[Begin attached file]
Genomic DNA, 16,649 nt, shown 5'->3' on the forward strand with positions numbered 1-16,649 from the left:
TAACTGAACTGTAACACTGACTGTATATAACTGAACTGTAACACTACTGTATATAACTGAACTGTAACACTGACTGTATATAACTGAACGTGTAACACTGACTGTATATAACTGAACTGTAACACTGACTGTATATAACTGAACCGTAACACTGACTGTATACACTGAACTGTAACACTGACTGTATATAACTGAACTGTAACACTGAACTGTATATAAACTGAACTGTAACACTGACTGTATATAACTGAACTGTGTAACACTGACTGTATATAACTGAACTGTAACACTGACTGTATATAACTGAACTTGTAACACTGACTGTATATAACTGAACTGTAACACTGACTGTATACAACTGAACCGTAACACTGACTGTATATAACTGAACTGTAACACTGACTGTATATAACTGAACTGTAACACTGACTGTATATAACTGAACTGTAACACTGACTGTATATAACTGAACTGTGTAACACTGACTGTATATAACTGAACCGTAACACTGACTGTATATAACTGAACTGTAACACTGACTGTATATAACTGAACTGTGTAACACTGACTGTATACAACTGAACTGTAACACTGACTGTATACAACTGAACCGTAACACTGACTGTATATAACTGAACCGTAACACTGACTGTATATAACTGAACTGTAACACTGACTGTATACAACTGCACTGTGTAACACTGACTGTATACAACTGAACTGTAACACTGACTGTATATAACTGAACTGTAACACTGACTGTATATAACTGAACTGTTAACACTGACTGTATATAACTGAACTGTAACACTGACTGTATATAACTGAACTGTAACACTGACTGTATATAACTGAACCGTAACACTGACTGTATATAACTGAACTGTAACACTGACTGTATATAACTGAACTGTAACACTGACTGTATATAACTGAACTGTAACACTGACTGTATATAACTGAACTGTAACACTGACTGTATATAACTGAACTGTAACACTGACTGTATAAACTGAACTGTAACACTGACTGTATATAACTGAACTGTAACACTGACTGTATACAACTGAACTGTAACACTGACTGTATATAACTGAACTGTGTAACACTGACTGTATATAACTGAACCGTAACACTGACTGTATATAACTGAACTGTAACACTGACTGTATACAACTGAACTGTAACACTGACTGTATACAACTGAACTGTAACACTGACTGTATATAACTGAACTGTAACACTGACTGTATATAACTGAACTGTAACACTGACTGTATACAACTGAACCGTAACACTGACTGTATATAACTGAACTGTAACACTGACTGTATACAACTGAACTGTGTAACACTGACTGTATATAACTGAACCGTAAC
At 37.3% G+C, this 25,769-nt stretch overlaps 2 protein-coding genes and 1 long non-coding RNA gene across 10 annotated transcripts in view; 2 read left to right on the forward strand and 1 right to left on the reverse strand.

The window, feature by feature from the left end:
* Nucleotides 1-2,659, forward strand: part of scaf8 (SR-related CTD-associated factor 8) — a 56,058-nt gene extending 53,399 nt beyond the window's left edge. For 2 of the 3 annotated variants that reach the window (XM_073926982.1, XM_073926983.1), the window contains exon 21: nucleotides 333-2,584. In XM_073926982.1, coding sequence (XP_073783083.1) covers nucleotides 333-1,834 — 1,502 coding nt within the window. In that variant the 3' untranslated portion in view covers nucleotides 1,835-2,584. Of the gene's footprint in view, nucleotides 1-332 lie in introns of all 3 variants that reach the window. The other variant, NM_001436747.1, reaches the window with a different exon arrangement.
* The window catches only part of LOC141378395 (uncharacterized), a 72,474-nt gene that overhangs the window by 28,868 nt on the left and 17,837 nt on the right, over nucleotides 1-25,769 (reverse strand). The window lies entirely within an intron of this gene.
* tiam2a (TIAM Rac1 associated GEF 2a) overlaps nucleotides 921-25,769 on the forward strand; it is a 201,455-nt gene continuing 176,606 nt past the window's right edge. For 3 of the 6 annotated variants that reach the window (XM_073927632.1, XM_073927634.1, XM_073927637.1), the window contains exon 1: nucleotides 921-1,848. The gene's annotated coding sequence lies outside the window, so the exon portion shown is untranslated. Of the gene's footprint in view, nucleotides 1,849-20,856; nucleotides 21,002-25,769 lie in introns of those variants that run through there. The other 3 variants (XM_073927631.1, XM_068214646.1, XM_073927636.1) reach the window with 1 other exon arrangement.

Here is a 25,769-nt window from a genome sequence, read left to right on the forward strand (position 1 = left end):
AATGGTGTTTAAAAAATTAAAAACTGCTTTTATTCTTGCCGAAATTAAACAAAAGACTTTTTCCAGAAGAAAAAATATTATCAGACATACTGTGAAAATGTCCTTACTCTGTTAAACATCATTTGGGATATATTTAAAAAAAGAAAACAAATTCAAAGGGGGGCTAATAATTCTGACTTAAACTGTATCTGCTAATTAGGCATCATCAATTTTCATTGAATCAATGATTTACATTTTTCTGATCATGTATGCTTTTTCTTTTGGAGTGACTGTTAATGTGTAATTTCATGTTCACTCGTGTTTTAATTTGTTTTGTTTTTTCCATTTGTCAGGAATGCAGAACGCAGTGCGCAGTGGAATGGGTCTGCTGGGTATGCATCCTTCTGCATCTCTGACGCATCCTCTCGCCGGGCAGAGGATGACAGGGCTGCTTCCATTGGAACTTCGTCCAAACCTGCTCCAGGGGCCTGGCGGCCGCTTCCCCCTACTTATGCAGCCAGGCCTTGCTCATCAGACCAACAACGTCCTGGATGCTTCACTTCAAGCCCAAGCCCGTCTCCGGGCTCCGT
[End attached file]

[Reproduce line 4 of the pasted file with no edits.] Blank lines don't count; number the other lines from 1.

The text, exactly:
The window, feature by feature from the left end: